I get so tired.

    I sometimes wish I could give it up.

    But this size acceptance is the truth, and I can’t do that. No matter how “lazy” THAT choice would be.

    Thanks, Golda, for standing strong.

  7. Excellent Post. It is so much more work to actually accept oneself and adopt a healthy lifestyle that does not include dieting. It’s funny how so many conversations I have with fellow women who put down their bodies or diet talk and the tension is not relieved when I do not support them… when they are met with silence. It could be so much easier if I did the ol’, “yeah and my thighs are out of control! I shouldnt be eating this either!” If I just merely joined in… it would be so much easier to to join in to relieve the tension, to bond with them in mutual self-deprivation and self-loathing. But I do not.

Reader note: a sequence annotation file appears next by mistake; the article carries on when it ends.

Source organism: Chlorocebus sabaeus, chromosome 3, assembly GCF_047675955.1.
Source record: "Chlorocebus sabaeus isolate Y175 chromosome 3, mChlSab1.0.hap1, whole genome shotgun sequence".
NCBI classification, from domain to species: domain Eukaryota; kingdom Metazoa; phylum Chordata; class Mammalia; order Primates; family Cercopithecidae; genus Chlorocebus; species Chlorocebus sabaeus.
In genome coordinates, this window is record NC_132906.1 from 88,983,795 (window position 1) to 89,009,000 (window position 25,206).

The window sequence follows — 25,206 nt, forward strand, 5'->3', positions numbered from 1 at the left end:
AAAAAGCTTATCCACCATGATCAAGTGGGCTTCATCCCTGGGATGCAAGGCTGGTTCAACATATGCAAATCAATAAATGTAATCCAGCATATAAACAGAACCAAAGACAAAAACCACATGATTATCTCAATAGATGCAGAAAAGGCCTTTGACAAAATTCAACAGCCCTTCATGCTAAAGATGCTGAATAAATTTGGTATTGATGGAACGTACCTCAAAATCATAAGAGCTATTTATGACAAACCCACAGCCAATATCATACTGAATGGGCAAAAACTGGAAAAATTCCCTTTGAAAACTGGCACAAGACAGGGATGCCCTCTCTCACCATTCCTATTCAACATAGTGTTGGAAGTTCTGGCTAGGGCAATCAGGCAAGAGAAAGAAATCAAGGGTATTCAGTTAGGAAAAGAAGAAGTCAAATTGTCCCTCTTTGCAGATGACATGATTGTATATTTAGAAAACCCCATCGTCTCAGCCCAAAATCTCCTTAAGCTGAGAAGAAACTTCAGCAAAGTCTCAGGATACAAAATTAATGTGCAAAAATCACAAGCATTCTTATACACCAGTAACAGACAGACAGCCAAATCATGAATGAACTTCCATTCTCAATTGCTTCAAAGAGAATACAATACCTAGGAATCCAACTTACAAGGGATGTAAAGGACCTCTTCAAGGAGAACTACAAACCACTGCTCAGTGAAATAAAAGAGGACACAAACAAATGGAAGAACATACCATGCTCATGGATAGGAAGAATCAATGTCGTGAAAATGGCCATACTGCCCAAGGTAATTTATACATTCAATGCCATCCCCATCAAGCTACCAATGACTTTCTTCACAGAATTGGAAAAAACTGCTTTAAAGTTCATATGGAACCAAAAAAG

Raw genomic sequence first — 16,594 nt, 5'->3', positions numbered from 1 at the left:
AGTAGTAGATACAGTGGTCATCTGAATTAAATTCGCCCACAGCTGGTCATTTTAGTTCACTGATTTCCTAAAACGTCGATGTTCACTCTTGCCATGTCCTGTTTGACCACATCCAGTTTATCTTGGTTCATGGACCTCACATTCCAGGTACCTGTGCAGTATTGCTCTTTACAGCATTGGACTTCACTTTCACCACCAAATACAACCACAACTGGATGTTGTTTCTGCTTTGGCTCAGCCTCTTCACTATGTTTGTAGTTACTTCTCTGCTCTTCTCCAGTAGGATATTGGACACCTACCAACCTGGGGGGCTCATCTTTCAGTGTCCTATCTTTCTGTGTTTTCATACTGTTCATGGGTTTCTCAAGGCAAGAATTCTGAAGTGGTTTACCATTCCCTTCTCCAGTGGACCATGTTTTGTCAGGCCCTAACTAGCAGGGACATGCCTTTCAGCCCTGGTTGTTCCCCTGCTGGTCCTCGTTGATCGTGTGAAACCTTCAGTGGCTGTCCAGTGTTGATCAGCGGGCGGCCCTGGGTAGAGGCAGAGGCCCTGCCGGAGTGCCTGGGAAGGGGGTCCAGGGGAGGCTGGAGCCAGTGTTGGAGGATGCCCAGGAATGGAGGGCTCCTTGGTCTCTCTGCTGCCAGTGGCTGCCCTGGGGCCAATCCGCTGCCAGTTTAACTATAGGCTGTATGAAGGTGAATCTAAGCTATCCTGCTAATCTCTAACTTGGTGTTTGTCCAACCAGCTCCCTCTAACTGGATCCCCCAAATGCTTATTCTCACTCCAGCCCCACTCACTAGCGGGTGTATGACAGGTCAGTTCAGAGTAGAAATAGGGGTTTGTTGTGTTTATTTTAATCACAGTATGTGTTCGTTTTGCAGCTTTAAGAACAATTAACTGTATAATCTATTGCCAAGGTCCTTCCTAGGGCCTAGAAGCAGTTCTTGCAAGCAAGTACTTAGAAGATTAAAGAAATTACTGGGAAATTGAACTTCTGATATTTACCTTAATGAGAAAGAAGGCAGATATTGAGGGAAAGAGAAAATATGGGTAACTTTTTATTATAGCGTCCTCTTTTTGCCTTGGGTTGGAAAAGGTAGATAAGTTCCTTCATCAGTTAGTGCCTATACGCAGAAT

Its so much harder to go to the gym, to swim, to eat vegetarian, to have my morning protein shakes and have most people with one look assume that I have a completely different lifestyle when I am “making good choices”. I could start smoking a pack a aday to kill my apetite, get lap band where I am throwing up all the time, eat prepackaged diet foods full of chemicals, or eat with the obsession of constant hunger… if I did that… I would be “making good choices” and basking in the glow of admiring others, approving of every self denying choice but hey at least they dont judge me now….

    yeah… its so lazy to fight against societal assumptions and prejudices…. I see this shit all the time. it makes me crazy. but i will not succumb.